If there’s one thing that D&D doesn’t lack, it’s monstrous spiders. The Monster Manual gave us a bunch of them; the Monster Vault would update some of these and add new ones. The Monster Manual 2, published between those two books, adds a whole new batch that doesn’t overlap with either of the other books.

All of the spiders here have Tremorsense 10 and a climb speed enhanced by the Spider Climb trait, which allows them to walk on ceilings. They also have a Web Walker trait that allows them to ignore difficult terrain caused by webs. Finally, they have the very obvious Spider keyword, which allows them to be affected by all those drow and ettercap abilities that benefit “spider allies”.

Bristle Spider

Copyright 2009 Wizards of the Coast.

These elephant-sized arachnids were originally bred by oni to serve as their mounts. In our narrative present, several other peoples have adopted them as well. Their biggest fans are the ettercap and the drow, neither of which have ever met a spider monster they didn’t like.

Bristle spiders can also be found in the wild, where they inhabit dense jungles and caves. These environments tend to have enough cover to allow even these huge monsters to hide effectively and ambush their prey.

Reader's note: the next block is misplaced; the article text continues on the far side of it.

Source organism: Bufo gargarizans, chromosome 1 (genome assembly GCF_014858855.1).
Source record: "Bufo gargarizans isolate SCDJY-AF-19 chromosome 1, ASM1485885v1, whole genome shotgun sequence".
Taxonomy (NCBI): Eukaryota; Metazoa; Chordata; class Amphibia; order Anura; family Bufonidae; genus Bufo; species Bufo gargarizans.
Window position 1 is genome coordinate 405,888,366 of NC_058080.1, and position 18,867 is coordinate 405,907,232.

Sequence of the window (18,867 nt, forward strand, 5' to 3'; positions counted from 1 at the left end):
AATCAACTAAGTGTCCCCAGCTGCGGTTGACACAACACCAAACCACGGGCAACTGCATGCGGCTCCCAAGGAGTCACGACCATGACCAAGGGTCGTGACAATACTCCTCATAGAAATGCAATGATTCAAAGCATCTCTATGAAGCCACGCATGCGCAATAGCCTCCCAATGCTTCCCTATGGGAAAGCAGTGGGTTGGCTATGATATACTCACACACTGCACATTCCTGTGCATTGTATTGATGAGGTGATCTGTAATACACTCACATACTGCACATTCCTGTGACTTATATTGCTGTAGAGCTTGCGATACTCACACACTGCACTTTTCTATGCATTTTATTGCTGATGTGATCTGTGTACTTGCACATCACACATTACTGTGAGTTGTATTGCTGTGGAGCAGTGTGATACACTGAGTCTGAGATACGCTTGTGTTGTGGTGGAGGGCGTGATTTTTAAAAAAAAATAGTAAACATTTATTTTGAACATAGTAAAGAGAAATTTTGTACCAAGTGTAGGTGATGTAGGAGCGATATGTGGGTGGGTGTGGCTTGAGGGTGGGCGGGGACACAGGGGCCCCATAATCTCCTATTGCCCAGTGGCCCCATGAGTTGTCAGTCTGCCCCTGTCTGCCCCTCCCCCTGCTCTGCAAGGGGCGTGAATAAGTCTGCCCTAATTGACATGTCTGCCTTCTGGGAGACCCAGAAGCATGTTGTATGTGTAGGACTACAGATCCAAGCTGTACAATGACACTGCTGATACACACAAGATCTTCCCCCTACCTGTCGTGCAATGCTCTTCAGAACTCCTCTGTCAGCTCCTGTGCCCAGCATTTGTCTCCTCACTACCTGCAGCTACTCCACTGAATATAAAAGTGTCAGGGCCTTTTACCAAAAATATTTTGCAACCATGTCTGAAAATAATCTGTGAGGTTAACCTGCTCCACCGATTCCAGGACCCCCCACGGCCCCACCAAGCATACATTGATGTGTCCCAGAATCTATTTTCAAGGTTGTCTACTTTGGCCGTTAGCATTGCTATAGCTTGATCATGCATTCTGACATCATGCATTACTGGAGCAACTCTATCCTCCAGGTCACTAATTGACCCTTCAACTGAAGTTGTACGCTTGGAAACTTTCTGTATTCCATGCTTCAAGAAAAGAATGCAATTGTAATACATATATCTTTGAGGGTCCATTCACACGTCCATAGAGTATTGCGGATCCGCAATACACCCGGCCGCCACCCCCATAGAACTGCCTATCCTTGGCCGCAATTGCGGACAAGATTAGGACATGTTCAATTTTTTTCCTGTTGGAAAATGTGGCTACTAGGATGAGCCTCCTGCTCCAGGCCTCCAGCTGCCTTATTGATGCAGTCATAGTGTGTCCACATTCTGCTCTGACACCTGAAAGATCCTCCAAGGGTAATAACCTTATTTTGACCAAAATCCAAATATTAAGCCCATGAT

Bristle Spiders are Huge Natural Beasts, and Level 15 Elite Lurkers with 232 HP. They have a ground speed of 8 and a climb speed of 6. I don’t know if they make webs themselves, but they still have Web Walker. As lurkers, they’re trained in Stealth.

Their basic attack is a venomous Bite that deals damage with slow and ongoing poison damage riders. They can also spit an Acidic Poison Spray in a Close Blast 5. This targets reflex and deals both instant and ongoing “acid and poison” damage, and also slows.

Those bristles are also useful in combat as part of the Bristle Blast attack (recharge 4+). This is a minor action, Close Blast 5 attack against Fortitude. It deals no damage, but a hit blinds and dazes the target for a turn.

Despite being an elite, the bristle spider lacks a double attack ability. Instead it relies on its at-will acidic poison blast to hit multiple PCs per attack, with a side order of bristles to keep them vulnerable. It would probably work better as an elite controller than an elite lurker, with more HP and better AC.

The sample encounter is level 14 and has a bristle spider acting as a palanquin for a drow priestess and her drow blademaster bodyguard.